4. "Walk Through This World With Me" (1967)
  5. "We're Gonna Hold On" (with Tammy Wynette) (1973)
  6. "The Grand Tour" (1974)
  7. "Golden Ring" (with Tammy Wynette) (1974)
  8. "The Door" (1975)
  9. "Near You" (with Tammy Wynette) (1976)
  10. "He Stopped Loving Her Today" (1980)
  11. "(I Was Country) When Country Wasn't Cool" (with Barbara Mandrell) (1981)
  12. "Still Doin' Time" (1981)
  13. "Yesterday's Wine" (with Merle Haggard) (1982)
  14. "I Always Get Lucky With You" (1983)

Tammy Wynette (May 5, 1942 – April 6, 1998) was an American country singer and songwriter. ... He Stopped Loving Her Today is a song by country music artist George Jones that has been named in some surveys as the greatest country song of all time. ... Barbara Mandrell (b. ... Merle Ronald Haggard (born April 6, 1937) is an American country music singer, guitarist and songwriter. ...

Awards

Discography

Further reading

  • I Lived to Tell it All, George Jones with Tom Carter, Dell Publishing, 1997, ISBN 0-440-22373-3
  • In The Country of Country: A Journey to the Roots of American Music, Nicholas Dawidoff, Vintage Books, 1998, ISBN 0-375-70082-X
  • Country Music U.S.A., Bill C. Malone, University of Texas Press, 1985, ISBN 0-292-71096-8
  • Joel Whitburn's Top Country Songs, 1944 to 2005, Record Research, Inc., Menomonee Falls, WS, 2005, ISBN 0-89820-165-9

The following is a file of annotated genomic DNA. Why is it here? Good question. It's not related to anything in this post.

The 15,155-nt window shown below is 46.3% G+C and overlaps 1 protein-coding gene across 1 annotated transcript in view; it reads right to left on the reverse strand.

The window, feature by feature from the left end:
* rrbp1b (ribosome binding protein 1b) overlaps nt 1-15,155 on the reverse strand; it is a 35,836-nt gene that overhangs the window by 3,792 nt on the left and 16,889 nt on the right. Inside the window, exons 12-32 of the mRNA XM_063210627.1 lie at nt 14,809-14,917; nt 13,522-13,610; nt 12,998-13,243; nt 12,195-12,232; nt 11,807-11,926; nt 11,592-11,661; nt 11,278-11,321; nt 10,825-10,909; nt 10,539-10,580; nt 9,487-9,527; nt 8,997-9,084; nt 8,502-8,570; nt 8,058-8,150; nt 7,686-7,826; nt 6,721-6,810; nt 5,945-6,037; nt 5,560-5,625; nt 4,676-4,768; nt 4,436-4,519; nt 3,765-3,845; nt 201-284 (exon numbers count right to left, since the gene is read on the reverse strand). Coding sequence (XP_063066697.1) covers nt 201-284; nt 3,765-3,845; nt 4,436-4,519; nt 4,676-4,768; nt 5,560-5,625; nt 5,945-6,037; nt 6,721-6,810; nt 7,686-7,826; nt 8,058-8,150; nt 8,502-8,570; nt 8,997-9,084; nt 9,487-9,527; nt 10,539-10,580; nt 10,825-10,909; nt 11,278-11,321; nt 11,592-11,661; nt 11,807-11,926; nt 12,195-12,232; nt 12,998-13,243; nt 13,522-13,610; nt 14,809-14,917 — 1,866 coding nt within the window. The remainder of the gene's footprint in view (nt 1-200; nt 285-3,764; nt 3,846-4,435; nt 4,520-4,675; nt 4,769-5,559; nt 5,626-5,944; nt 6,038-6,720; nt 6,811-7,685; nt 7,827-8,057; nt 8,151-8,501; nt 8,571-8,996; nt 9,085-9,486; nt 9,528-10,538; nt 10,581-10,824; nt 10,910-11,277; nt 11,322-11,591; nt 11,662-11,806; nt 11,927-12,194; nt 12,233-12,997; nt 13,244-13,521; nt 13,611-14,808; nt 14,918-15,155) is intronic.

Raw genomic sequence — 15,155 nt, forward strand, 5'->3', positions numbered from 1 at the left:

References

  1. ^ CMT.com : George Jones : Biography
  2. ^ George Jones with Tom Carter (1997). I Lived To Tell It All. Dell Publsihing, pp. 8. ISBN 0-440-22373-3. 
  3. ^ Erlewine, Stephen Thomas (2003). All Music Guide to Country, 2nd edition, San Francisco, CA: Backbeat, pp. 387. ISBN 0-87930-760-9. 
  4. ^ Country Music U.S.A, Bill C. Malone, page 288
  5. ^ Jones, George. (1996). I Lived to Tell It All. New York: Dell Publishing Company
  6. ^ Wynette, Tammy; Wynette, Dew and Wynette, Joan, "Stand By Your Man," 1979, New York: Simon and Schuster

Stephen Thomas Erlewine is a music journalist and the Senior Editor for All Music Guide. ...

See also

The Academy of Country Music (ACM) was founded in 1964 in Los Angeles, California. ... This is an alphabetical list of country music performers. ... The Country Music Association (CMA) was founded in 1958 in Nashville, Tennessee. ... The worlds best-selling music artists cannot be listed officially, as there is no organization that has recorded global music sales in the manner that the RIAA does in the United States. ... This is a list of inductees to the Country Music Hall of Fame. ...

External links


  Results from FactBites:
 
Amazon.com: George Jones: Albums (CD, MP3, Vinyl), Related Products and more : George Jones Store at Amazon.com (2312 words)
Jones was born and raised in east Texas, near the city of Beaumont.
Jones had a number of solo hits in 1963 and 1964 as well, peaking with the number three "The Race Is On" in the fall of 1964.
Jones' albums for Musicor tended to be arranged thematically, and only two, his 1965 duet George Jones and Gene Pitney and 1969's I'll Share My World With You, charted.
Artist Biography - George Jones (1031 words)
George was the eighth child born to a heavy-drinking pipefitter (George Washington Jones) and his wife (Clara).
George joined the U.S. Marines in 1950 and he performed while he was stationed in Southern California.
George Jones' first country hit came in 1955 with "Why Baby Why." This was followed by a brief period as a rockabilly performer, a time that George is not fond of remembering.
  More results at FactBites »